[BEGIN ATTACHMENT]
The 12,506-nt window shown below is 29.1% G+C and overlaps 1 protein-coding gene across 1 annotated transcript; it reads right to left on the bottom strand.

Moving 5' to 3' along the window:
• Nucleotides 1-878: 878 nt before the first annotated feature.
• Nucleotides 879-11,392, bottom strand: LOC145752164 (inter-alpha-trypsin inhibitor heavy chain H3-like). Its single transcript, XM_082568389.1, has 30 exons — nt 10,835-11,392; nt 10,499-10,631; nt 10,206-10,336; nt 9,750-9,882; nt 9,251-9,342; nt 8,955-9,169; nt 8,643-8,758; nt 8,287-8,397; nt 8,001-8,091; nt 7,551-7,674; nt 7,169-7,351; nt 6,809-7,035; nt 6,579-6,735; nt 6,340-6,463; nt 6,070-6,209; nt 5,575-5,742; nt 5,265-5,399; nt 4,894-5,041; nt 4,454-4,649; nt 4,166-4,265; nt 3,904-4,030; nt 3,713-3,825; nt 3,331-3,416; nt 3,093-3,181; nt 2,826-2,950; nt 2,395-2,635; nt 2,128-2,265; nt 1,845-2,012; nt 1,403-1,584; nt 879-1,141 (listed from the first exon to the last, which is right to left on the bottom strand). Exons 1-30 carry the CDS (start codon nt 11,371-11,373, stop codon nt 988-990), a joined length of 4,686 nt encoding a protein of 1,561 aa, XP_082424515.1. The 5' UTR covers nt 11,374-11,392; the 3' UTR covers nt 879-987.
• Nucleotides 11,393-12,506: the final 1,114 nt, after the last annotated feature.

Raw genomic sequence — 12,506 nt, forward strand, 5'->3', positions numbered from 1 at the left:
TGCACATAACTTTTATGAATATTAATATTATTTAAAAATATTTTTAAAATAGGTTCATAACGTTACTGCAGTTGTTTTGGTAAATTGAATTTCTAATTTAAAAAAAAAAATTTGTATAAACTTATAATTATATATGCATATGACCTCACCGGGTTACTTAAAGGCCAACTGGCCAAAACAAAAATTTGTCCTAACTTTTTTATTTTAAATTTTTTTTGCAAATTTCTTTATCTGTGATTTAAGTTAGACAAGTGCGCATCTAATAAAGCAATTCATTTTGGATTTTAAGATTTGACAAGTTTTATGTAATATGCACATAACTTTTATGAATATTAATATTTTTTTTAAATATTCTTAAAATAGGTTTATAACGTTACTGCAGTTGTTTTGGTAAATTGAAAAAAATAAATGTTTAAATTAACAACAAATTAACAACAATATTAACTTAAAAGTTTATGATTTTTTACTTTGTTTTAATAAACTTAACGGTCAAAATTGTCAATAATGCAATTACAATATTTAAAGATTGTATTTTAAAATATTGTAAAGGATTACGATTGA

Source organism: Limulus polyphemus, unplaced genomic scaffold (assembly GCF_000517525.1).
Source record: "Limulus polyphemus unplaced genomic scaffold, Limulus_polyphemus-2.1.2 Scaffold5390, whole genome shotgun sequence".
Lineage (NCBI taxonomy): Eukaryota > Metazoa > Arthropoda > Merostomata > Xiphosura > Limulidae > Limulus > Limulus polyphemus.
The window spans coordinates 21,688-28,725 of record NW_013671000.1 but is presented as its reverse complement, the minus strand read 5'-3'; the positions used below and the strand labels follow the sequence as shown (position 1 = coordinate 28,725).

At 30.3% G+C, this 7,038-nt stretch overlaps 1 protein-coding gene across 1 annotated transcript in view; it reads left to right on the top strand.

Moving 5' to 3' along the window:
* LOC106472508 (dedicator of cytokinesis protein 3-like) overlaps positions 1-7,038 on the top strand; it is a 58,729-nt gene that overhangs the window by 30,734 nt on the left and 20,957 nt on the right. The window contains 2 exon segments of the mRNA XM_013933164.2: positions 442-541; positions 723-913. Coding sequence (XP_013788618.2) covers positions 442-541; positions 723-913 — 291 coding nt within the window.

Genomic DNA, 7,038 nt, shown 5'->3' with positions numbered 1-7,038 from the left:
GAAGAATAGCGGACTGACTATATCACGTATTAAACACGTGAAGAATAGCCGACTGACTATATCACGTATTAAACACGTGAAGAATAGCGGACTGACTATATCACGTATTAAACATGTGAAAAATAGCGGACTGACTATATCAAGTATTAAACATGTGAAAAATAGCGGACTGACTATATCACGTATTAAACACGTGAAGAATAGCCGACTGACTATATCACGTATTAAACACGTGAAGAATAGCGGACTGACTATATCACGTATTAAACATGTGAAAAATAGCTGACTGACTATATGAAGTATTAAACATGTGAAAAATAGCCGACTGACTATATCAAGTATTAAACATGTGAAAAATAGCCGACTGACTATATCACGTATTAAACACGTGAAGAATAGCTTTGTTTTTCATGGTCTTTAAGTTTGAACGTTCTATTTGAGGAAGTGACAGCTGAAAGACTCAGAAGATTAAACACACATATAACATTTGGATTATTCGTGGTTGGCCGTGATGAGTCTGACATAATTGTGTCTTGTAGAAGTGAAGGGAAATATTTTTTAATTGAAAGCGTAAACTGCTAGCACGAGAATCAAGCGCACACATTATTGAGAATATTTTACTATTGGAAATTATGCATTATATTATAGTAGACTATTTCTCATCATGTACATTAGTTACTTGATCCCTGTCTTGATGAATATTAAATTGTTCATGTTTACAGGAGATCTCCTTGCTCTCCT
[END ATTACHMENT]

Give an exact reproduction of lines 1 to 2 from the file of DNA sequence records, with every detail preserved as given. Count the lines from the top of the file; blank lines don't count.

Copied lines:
The 12,506-nt window shown below is 29.1% G+C and overlaps 1 protein-coding gene across 1 annotated transcript; it reads right to left on the bottom strand.

Moving 5' to 3' along the window: